To get to the restaurant you need to walk through Libreria Case del Conde book store and past two small shops that lead to the inner courtyard and the restaurant. A stand-up/take-away coffee shop arm of the restaurant, Cafe Condesa Express, is located next door and is open early each morning for those in need of a caffeine fix. They also sell pastries, cookies, and croissants.
Favorite Dish: Raspberry apple pie
A noisy and lively place near the market and the bus terminal (across the street from my recommendation for hotel).
Favorite Dish: I had a beef stew (Hichilas) over rice, described as picante, but as mild as everything else in Guatemala. It was good all the same.
My guide brought me to the Da Gusto Restaurant which is famous for being where Bill Clinton ate in 1999, as well as for its good food – so okay, let’s go have lunch!
It’s located near the museums and the reception was warm and friendly and there is middle courtyard, a second floor where the restrooms are, and an inner dining hall. We ate in the latter.
We both ordered steaks, and I ordered one with the combinations such that I also had chorizo and plantain and I think my guide ordered one which was a little spicier – PUYAZO. But my dish (Asado Chapin Puyazo) was really good and I finished it!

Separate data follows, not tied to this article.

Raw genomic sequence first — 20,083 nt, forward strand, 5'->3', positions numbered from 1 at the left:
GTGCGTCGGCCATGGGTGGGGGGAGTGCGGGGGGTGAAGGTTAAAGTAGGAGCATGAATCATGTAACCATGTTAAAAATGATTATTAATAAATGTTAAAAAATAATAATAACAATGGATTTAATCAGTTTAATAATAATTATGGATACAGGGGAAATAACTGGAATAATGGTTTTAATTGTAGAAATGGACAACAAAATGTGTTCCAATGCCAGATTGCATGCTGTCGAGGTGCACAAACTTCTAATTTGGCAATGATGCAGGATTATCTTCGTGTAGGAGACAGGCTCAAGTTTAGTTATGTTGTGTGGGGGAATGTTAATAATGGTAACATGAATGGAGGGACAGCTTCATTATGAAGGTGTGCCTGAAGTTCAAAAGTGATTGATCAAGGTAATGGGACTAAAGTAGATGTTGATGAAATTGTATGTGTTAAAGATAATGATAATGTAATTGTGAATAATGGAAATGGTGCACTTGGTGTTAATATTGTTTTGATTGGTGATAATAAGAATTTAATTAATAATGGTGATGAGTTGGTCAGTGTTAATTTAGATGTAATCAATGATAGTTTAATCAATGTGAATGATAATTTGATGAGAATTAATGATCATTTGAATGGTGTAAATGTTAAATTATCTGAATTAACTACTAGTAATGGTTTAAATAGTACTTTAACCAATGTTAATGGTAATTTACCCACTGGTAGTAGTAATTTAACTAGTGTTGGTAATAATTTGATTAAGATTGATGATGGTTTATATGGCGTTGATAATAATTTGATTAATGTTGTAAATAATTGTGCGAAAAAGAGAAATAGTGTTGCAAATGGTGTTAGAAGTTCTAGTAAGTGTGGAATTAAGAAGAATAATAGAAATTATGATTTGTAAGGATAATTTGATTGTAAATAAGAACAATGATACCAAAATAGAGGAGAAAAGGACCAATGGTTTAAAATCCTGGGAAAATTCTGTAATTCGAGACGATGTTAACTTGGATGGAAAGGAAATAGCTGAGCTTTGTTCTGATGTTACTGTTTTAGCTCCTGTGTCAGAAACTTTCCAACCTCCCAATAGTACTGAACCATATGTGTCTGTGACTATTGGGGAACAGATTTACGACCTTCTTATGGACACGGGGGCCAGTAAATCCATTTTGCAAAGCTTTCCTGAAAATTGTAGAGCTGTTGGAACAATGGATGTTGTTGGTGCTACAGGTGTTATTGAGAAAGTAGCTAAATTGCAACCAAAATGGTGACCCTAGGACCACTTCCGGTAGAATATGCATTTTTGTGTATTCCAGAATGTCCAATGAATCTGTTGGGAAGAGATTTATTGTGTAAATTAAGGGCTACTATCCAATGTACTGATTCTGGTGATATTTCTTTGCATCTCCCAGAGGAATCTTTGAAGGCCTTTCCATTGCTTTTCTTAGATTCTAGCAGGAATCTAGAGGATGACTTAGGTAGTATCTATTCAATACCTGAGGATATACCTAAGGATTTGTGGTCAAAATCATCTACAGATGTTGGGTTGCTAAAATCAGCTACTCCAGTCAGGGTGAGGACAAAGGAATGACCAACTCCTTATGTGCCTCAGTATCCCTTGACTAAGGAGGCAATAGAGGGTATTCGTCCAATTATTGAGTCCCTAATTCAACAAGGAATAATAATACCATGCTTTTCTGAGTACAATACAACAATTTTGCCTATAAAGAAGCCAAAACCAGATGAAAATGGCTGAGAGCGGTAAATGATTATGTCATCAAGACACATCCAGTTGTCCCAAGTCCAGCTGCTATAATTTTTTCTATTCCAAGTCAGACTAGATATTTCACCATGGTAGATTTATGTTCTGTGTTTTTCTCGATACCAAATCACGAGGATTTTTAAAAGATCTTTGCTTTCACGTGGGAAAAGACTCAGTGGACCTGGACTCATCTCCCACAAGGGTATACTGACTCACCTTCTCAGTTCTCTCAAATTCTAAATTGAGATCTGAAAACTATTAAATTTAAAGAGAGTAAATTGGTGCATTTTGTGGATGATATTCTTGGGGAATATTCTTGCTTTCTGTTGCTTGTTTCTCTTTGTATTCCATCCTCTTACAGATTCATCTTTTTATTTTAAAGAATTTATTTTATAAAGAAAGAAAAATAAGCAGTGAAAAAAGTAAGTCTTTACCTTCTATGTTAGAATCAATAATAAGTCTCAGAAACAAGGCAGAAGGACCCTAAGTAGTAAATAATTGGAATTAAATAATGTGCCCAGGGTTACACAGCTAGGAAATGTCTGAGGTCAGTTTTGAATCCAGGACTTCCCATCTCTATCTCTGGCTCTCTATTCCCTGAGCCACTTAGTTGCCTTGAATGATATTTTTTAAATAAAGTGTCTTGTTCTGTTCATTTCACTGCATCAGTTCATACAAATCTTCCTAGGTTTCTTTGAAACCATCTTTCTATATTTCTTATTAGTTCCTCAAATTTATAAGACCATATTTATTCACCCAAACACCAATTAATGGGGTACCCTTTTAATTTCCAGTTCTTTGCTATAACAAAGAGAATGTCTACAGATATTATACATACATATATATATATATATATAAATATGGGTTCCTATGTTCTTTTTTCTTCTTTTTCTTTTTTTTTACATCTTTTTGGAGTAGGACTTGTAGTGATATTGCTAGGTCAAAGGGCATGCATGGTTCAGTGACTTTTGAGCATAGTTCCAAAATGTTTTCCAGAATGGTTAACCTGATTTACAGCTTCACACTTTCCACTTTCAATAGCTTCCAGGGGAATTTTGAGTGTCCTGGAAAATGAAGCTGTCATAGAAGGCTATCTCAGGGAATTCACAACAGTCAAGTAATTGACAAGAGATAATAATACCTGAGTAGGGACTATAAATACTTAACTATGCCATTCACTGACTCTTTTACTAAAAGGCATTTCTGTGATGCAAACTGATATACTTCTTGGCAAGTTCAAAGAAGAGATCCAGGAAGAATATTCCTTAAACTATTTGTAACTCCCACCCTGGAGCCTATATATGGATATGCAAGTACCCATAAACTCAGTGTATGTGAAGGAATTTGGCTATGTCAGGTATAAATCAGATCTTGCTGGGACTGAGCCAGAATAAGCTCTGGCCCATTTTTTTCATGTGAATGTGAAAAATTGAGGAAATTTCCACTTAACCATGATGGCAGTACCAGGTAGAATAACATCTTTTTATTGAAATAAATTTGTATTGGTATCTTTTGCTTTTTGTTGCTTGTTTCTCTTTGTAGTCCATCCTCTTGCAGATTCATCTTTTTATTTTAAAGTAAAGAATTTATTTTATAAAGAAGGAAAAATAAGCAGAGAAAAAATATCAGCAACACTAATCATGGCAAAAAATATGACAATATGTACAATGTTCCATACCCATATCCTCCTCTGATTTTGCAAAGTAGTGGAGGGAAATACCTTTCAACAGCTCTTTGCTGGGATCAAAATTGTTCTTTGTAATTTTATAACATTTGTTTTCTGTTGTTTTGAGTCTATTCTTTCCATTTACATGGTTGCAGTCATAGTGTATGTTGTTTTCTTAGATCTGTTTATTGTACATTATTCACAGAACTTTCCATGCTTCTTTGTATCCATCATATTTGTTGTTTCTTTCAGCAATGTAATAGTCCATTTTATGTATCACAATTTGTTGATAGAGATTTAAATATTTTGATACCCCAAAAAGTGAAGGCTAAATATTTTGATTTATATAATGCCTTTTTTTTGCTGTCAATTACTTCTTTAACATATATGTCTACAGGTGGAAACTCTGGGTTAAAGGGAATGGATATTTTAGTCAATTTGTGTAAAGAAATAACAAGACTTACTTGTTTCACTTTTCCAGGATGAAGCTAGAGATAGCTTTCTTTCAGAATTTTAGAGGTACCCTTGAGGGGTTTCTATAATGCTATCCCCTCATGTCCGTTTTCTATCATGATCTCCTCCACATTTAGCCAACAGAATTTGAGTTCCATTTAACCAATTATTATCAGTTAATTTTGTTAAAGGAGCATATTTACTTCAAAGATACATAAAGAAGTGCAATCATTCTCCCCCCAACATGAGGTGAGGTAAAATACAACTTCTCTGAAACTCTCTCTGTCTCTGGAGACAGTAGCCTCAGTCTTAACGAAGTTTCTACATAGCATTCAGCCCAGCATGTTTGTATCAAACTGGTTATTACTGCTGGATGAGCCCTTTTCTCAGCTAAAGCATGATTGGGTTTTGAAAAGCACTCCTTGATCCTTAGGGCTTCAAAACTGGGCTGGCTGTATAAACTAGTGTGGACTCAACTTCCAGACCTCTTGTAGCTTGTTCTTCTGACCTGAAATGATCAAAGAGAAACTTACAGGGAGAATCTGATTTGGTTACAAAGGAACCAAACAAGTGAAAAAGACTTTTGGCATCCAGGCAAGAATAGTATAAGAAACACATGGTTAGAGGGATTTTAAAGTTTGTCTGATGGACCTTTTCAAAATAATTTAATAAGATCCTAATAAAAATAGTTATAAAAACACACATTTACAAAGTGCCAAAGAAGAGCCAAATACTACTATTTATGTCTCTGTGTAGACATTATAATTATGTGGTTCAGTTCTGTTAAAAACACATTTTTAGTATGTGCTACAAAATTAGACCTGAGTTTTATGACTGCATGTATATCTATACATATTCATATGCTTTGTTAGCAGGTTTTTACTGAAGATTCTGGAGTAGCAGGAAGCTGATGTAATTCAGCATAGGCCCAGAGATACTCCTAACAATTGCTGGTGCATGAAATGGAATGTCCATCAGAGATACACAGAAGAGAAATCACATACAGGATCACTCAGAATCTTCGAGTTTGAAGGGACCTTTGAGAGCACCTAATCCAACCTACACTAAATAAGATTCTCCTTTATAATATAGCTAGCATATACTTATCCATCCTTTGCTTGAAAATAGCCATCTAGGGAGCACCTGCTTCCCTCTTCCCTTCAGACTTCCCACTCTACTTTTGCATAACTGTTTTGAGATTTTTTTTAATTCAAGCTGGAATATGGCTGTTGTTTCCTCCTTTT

Then my guide suggested we try the Mole which is a plantain dessert bathed in chocolate. I tried it and it was good, not as sweet as plain regular plantain (although I really like sweet things, hehe).
My bill was about 330 Quetzal, tip included --- about US$60
Favorite Dish: Asado Chapin Puyazo and the plantain
Pizza made in a honeycomb oven using firewood just like in the old days in the old country, fresh home made pasta, cheeses and wine. What more could you want?
The restaurant is closed on Tuesday, but is open other days of the week.
Favorite Dish: We had a vegetarian pizza with tomatoes and basil.. very yummy!
On the whole, I found myself rather disappointed with the Antigua dining scene. Most of the meals I ate during my two trips there were good, but given the elevated prices that most restaurants in Antigua charge (as compared to prices throughout the rest of Central America), the food shouldn't be merely good, it should be excellent. But it rarely was. The one restaurant that did manage to distinguish itself from the rest of the crowd was the charming Las Antorchas steakhouse. As I write this tip two months after the fact, my taste buds still recall the joy of savoring Las Antorchas' succulent steak in blue cheese sauce.
Four other restaurants that also deserve an honorable mention are the low-key Asjemenou at 5ta Calle Pte. #4 (one-half block west of the Parque Central), where pizza, pasta, and other dishes average around $7 per person; Frida's, located just beyond the Arco de Santa Catarina, where good Mexican food averages around $10 per plate; Cafe Condesa, found facing the Parque Central, where duly famous breakfasts average around $5; and Cafe Rocio, on 6ta Ave. Norte, where Asian cuisine will set you back around $8 per person.